Rail Baltica AS is putting in place mitigation measures to combat the effects of climate change. RB Rail AS commissioned a study to examine how climate change would affect Rail Baltica operations and maintenance for the life-cycle of the line.
The study, which the Estonian environmental management and spatial planning consultancy company Hendrikson & Ko. conducted in collaboration with SIA Vides Eksperti and DGE Baltic Soil and Environment, looked at 30 years of climate and weather data. It also took national climate projections into account. Its purpose was to prepare for climate change and make sure the infrastructure can cope with various climate scenarios.
The study’s key findings were that the Baltics would experience milder winters with less snow. However, more of the snow would be wet snow. There will also be more freezing rain, glazed frost and ice formation.
The summers will see more frequent heat waves, with maximum temperatures of 40 degrees or more. Furthermore, the study says there will likely be more heavy rainfall events and thunderstorms because of higher air temperatures. These could lead to more intense summer thunder clouds and an increased wind gust speeds in summer.
“Climate change is becoming an important element in designing and constructing infrastructure objects that will serve the public needs for decades to come.
“We are pleased to see that Rail Baltica developers are taking a long-term view and considering potential weather and climate risks and foreseeing the mitigation measures already at the design phase of the project. This kind of approach is quite unique in the Baltics and therefore it is important to note that the management of climate risks should be integrated into the general risk management, monitoring and control systems of Rail Baltica and not managed as a stand-alone subject.”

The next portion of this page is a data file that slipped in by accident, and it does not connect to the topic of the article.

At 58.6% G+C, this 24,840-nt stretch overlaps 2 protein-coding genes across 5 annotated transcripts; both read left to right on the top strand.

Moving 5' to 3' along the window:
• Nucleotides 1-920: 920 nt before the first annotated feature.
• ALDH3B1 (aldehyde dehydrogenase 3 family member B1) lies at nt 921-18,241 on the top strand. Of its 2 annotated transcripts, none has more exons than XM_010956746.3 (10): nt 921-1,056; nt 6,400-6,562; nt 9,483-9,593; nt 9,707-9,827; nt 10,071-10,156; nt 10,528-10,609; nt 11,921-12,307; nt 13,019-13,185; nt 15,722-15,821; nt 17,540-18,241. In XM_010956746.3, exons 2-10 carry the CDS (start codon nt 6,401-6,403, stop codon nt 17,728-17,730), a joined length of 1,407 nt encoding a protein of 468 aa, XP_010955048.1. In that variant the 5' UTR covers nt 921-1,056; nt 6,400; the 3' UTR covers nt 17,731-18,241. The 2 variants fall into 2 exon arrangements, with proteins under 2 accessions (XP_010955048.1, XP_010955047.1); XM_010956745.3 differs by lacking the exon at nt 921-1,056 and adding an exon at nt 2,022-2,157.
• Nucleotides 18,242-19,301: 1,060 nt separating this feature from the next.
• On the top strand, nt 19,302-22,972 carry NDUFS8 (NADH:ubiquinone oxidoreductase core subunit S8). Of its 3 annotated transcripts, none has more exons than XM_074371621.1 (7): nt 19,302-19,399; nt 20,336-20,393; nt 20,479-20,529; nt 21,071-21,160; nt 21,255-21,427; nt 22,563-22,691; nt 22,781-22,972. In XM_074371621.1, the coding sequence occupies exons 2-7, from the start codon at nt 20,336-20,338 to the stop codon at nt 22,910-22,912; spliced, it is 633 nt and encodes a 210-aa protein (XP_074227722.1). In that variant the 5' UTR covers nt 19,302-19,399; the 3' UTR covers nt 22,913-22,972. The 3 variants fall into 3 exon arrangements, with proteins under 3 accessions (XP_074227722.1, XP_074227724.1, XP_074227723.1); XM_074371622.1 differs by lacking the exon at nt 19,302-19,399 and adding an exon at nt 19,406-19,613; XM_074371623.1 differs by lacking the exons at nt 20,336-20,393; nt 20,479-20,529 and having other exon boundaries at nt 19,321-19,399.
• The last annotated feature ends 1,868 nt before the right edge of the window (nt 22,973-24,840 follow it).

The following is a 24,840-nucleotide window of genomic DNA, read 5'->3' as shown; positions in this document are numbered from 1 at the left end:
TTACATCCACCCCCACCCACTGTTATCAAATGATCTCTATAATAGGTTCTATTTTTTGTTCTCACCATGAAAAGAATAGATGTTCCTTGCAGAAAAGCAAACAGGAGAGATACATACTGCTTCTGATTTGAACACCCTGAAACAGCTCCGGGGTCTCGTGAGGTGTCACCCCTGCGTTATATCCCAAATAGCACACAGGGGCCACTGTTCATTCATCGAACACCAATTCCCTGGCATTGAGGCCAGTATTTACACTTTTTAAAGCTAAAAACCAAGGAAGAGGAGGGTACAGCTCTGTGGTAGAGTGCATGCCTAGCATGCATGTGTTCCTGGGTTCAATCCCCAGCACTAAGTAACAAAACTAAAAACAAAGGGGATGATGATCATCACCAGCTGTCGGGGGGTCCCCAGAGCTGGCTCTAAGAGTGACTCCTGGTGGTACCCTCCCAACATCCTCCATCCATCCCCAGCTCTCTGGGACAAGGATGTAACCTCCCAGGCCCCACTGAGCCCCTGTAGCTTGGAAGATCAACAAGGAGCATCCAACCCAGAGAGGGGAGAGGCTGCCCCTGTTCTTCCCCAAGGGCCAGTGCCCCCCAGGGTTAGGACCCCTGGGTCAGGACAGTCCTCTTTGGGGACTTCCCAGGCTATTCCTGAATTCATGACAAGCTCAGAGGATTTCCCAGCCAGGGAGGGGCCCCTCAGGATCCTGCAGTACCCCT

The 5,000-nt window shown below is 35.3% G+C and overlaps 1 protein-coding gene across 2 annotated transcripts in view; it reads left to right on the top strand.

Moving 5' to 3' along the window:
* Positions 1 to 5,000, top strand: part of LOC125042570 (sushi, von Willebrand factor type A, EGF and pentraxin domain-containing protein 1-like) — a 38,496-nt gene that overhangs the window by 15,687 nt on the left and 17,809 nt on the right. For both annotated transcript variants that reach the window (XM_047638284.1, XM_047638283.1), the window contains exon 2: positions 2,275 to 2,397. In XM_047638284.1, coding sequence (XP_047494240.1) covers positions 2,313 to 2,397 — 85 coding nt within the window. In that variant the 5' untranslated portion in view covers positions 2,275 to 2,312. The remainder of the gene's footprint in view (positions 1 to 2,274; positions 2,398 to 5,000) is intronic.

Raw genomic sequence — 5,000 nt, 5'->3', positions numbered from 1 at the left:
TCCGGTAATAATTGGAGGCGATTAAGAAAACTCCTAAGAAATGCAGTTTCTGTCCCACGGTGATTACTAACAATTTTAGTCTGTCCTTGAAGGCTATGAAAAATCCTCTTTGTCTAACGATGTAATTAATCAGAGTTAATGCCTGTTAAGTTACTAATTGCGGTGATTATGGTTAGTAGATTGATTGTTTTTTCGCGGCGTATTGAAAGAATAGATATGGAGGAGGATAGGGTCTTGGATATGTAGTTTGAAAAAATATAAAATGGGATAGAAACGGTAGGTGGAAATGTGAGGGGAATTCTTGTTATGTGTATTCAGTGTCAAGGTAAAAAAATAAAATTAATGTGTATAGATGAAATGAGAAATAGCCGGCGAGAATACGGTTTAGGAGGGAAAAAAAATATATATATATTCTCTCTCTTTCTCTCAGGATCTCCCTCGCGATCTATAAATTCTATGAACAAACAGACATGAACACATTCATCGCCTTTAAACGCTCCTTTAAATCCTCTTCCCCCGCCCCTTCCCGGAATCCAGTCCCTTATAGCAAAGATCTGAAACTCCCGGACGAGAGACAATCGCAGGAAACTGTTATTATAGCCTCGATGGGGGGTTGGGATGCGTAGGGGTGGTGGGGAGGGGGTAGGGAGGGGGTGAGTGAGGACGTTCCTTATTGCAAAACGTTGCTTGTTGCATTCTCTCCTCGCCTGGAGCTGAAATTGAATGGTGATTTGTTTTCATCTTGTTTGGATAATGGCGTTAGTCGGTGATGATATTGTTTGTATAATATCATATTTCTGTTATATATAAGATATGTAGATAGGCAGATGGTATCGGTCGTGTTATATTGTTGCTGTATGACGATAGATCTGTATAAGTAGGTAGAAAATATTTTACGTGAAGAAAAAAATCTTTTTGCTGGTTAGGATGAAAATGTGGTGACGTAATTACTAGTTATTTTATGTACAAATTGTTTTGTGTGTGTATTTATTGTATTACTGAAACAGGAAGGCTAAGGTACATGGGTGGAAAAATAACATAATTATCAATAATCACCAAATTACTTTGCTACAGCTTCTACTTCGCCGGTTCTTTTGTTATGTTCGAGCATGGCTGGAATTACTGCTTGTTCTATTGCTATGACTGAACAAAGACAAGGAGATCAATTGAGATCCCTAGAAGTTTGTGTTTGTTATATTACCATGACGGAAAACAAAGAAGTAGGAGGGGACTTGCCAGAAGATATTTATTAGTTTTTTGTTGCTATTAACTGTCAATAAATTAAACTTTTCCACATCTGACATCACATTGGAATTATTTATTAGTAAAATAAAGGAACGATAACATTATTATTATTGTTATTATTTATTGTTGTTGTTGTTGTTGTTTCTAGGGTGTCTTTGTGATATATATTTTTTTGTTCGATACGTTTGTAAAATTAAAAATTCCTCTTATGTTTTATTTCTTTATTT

Severe weather events such as heavy rain and winds, storms and snow, freezing rain and glazed frost can all suspend or disrupt rail traffic. They can also damage railway infrastructure. Operational safety and additional asset damage are further concerns. There are also financial considerations. For example, insurance costs could increase.
The study classed the mitigation measures into three different categories: avoidance, mitigation and optimisation.
One example: the risk of snow, freezing rain and glazed frost on points operating equipment (POE) overhead power lines and catenaries was classed as ‘high’. The potential consequence: “Points operating equipment (POE) failures due to snow and ice accretion. Damage to catenaries, overhead power lines.” The adaptation measure: “Specification of technical requirements for POEs, catenaries and overhead power lines should consider clear trend of milder winters with more precipitation and increased likelihood of wet snow, freezing rain and glazed frost events.” Category: avoidance, mitigation.
The Rail Baltica Weather Service is to focus on three areas:
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